January Recommendations

One book to recommend, and one author (and her books) to recommend.

I finally got around to reading Alexis Hall’s Boyfriend Material, and it is exactly as charming as all the reviews say. But it’s also got protagonists with genuine problems slowly working their way to bettering themselves. Luc is the proverbial train wreck, but he’s a self-aware train wreck which keeps him readable. And Oliver’s issues are slipped into the story so slowly that by the time he reveals how very not all right he actually is with his life, it’s devastating. But overall, it’s just a joy to read, balancing angst with ridiculous good humor. I particularly loved Luc’s co-workers, super-posh Alex Twaddle, and displaced Welshman Rhys. Alex fits right in with Wodehouse’s upper class, and he’s a delight on the page.

I also read Half a Soul by Olivia Atwater, then immediately turned around, bought, and read Ten Thousand Stitches, then pre-ordered Longshadow. (October 2021–so far away, are you kidding me?!?!? Wah!) These are nominally regencies, but in a very fantasy fairy-tale style. They’re romances, but sensible ones in the vein of the Patricia Wrede & Caroline Stevermer Chocolate Pot series. What I particularly loved about them is the kindness and decency at their core. They’re really akin to Terry Pratchett in that way. In one of his books with the witches, Pratchett had a bit that went something like “Sin is treating other people like things.” which really spoke to me. And so far Atwater’s series is built around treating people with kindness and dignity and respect. The first book is a screed against the injustice of the regency era workhouses and the willful blindness of those people more concerned with pretty manners than with justice. It’s also got one of the most gleefully cinematic romantic ballroom scenes I’ve read in ages. The second book is concerned with classism, poverty, and justifiable anger as a virtue. It’s also got a feckless fairy lord who’s trying his best but doesn’t really understand humans at all even as he decides to “help” maid Euphemia Reeves win the heart of her employer’s handsome son.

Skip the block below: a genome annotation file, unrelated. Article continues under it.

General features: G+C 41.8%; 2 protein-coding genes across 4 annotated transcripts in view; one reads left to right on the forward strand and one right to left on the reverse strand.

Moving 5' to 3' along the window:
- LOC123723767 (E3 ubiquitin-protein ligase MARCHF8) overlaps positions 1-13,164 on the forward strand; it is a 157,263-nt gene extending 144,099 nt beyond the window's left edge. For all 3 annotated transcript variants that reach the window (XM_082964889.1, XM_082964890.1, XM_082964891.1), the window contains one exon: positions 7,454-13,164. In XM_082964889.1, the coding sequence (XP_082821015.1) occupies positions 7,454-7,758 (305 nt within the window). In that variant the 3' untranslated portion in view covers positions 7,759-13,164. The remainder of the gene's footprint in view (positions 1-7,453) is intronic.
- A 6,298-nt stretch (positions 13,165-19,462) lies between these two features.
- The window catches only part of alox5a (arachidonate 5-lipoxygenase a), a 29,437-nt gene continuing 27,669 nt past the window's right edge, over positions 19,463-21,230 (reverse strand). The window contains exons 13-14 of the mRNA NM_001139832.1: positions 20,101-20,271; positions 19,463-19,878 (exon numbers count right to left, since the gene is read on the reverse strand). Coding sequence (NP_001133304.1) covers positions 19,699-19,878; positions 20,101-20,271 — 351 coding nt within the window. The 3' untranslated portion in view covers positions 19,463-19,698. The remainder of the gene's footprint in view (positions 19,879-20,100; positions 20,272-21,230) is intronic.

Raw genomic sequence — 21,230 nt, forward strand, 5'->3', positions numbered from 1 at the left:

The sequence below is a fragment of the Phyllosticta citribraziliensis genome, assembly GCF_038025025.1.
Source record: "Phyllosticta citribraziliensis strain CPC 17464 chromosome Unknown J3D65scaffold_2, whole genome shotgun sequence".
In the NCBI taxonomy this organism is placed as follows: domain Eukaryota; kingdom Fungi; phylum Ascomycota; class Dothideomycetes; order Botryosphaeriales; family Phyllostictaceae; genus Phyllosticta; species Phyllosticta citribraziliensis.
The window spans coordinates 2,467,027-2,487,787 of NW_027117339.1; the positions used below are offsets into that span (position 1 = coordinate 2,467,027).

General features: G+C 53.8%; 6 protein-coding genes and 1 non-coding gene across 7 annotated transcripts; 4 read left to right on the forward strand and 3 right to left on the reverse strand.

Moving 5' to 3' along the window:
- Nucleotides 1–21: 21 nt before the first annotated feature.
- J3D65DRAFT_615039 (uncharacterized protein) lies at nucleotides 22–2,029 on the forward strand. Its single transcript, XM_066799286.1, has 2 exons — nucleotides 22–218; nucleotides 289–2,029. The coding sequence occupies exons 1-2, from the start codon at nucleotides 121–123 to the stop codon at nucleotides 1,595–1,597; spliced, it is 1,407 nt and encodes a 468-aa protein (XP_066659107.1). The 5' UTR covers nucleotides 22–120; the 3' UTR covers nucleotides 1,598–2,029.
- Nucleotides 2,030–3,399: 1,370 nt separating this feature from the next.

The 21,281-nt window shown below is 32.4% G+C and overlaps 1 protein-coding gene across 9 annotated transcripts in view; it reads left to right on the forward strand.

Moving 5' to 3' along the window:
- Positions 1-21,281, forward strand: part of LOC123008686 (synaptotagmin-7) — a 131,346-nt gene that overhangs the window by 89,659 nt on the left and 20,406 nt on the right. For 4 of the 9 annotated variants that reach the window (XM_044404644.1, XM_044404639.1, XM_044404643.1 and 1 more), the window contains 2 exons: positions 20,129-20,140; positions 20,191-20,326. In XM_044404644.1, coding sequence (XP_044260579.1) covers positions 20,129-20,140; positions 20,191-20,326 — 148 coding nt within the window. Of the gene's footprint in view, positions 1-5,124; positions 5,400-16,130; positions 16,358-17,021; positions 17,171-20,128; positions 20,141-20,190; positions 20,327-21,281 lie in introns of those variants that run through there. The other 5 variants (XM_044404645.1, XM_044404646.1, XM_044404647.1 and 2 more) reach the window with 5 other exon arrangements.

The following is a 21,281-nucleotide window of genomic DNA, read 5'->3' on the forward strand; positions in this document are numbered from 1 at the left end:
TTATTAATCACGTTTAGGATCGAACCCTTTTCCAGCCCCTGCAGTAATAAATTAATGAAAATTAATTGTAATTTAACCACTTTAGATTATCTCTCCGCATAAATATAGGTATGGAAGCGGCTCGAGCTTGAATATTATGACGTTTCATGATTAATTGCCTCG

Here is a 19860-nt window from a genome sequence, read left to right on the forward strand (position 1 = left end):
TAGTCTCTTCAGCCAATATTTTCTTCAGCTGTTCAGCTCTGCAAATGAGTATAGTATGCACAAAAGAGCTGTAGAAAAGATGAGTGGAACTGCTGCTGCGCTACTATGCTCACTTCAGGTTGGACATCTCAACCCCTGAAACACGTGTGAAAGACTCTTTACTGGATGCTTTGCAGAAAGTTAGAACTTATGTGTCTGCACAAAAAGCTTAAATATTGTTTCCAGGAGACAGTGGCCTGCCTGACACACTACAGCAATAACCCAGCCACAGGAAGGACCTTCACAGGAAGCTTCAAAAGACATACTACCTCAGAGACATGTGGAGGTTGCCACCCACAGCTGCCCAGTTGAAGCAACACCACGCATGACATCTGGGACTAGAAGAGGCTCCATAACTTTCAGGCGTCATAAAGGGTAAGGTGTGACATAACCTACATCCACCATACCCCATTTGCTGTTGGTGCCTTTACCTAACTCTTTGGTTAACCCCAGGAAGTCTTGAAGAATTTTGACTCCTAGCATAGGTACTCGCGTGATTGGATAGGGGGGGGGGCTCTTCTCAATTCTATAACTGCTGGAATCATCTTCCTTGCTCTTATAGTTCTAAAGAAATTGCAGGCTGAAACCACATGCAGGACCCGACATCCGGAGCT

January Recommendations

Book Review: The Affair of the Mysterious Letter 

A Decadent Affair: A Review of The Affair of the Mysterious Letter

Over at Spec Chic!  The short take: if you like weird and wild Sherlock Holmes styled fantasies… you’ll like this.

I purchased it in ebook form, but I’m going to buy a dead tree copy just so I have one that I can press on friends.

Definitely recommended.

Book Review: The Affair of the Mysterious Letter 

Monday Miscellany 072919

Mostly a book recap this week because really all I’ve done this week is either write books, critique books, or read books.

Four, count them FOUR!!! Highly recommended books.  It’s been a very good week for reading.

First up: Alexis Hall’s The Affair of the Mysterious Letter.  Just so much fun.  It’s a Sherlockiana story twisted into full fantasy, where Sherlock is Shaharazad Haas, sorceress, and John Watson is John Wyndham, um, soldier.  Either way, it’s quirky and delightful and fun.  Look for a full review of it on Speculative Chic soon.  If you read it before then, come on over and tell me what you thought!

 

Melissa Caruso’s The Tethered Mage.  I mentioned that I had started this book before and ran out of time, bought it on ebook, and found myself stalling because I wanted it in book form. (If books strike me really positively, I want them in actual paper.)  I checked it out again and zoomed through it.  It’s wonderful. Actually, it’s so wonderful and so much of the type of fantasy that I wish I wrote that I had to take a day or two off writing to sulk about how good this was.  Well, and order the next two in the series.

The other two books didn’t quite reach these heights, but were both fun and engaging reads.

The Reign of the Kingfisher by TJ Martinson.  Technically shelved in urban fantasy (at my library at any rate), and yeah, there are glimmerings.  But mostly this is an interesting crime novel based around a vanished superhero and the people left in his wake.  If you want the superheroics, this is not the book for you.

 

Andrew Pyper’s The HomecomingAnother book that kind of misleads, but pleasantly.  It starts off as a fairly straightforward family drama with the promise of horror, and ends… in a very strange place.  Very readable.

Monday Miscellany 072919